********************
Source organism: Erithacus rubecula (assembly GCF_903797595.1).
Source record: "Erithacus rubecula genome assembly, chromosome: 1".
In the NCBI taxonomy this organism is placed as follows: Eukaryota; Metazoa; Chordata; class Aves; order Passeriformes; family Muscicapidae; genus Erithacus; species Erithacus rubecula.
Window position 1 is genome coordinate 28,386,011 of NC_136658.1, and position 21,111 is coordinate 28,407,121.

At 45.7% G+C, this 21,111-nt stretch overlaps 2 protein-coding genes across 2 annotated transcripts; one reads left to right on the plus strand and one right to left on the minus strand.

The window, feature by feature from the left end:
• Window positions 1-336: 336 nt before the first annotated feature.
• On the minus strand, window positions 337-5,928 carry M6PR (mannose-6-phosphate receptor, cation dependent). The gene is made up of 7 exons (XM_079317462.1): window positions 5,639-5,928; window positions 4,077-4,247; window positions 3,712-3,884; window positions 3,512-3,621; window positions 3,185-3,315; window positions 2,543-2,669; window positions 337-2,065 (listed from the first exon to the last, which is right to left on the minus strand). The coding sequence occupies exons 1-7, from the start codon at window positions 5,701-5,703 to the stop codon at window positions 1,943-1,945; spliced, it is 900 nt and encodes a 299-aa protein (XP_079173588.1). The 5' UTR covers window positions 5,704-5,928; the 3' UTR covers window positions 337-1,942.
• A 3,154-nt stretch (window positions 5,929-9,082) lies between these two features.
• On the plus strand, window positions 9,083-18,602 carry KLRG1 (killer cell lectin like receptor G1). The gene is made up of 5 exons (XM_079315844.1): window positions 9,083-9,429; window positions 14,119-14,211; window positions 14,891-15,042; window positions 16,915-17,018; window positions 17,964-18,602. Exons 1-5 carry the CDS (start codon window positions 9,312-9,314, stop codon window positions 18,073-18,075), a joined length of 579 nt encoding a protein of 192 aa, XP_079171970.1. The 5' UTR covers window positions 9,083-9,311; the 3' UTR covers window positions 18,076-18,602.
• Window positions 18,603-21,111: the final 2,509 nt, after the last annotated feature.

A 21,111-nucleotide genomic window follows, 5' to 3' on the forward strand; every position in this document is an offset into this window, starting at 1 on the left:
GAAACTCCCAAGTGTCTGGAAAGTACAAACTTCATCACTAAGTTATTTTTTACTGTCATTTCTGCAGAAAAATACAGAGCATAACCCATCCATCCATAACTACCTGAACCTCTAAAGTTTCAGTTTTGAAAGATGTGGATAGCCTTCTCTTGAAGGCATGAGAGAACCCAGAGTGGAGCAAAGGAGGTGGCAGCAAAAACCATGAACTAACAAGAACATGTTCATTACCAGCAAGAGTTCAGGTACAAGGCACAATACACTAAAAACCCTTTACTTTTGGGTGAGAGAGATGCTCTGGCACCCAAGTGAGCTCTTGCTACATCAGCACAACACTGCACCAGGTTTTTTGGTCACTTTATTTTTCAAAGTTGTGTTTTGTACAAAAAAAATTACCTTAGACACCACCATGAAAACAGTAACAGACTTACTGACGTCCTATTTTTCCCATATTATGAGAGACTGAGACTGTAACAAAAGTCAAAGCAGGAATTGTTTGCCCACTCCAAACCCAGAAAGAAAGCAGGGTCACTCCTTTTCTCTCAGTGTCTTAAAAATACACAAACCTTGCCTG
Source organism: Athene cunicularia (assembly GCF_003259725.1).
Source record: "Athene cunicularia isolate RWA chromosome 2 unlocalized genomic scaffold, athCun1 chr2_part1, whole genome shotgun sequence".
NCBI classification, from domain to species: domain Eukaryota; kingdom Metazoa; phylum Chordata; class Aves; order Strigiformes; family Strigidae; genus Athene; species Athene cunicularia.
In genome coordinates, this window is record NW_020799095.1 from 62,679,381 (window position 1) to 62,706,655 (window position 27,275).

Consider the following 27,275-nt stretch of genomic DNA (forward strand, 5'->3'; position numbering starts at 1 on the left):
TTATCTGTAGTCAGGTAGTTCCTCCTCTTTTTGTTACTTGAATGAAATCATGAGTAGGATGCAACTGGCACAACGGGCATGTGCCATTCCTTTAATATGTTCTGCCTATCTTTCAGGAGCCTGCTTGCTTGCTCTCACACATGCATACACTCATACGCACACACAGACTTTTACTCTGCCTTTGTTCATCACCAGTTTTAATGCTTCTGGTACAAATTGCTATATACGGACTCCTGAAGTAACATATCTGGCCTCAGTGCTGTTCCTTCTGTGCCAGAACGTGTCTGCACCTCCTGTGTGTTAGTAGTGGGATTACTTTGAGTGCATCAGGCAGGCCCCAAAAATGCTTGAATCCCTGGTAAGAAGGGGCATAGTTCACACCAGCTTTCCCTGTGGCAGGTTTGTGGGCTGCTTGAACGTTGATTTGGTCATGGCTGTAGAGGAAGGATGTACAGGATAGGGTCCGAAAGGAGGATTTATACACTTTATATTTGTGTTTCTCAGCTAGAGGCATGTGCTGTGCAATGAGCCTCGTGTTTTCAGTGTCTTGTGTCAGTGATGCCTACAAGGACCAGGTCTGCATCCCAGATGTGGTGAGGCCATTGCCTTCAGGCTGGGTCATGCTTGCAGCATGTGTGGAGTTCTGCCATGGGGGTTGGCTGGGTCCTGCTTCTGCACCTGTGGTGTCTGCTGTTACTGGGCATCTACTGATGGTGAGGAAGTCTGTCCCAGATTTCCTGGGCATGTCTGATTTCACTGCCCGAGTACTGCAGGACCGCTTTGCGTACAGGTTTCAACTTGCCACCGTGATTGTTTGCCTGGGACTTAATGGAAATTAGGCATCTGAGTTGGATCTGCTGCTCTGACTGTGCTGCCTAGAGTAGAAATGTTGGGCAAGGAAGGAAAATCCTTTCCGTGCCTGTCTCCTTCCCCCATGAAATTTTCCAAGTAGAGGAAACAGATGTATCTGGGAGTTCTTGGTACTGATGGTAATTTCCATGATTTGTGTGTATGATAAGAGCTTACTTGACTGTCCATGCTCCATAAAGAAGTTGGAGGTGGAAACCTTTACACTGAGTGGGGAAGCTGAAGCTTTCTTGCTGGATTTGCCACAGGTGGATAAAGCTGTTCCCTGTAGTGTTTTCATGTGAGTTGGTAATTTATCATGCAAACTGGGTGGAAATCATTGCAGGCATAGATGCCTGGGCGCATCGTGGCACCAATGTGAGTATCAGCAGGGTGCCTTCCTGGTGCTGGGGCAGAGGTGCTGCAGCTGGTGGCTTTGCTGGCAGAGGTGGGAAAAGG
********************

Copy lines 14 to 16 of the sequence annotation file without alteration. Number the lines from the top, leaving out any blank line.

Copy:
Source organism: Athene cunicularia (assembly GCF_003259725.1).
Source record: "Athene cunicularia isolate RWA chromosome 2 unlocalized genomic scaffold, athCun1 chr2_part1, whole genome shotgun sequence".
NCBI classification, from domain to species: domain Eukaryota; kingdom Metazoa; phylum Chordata; class Aves; order Strigiformes; family Strigidae; genus Athene; species Athene cunicularia.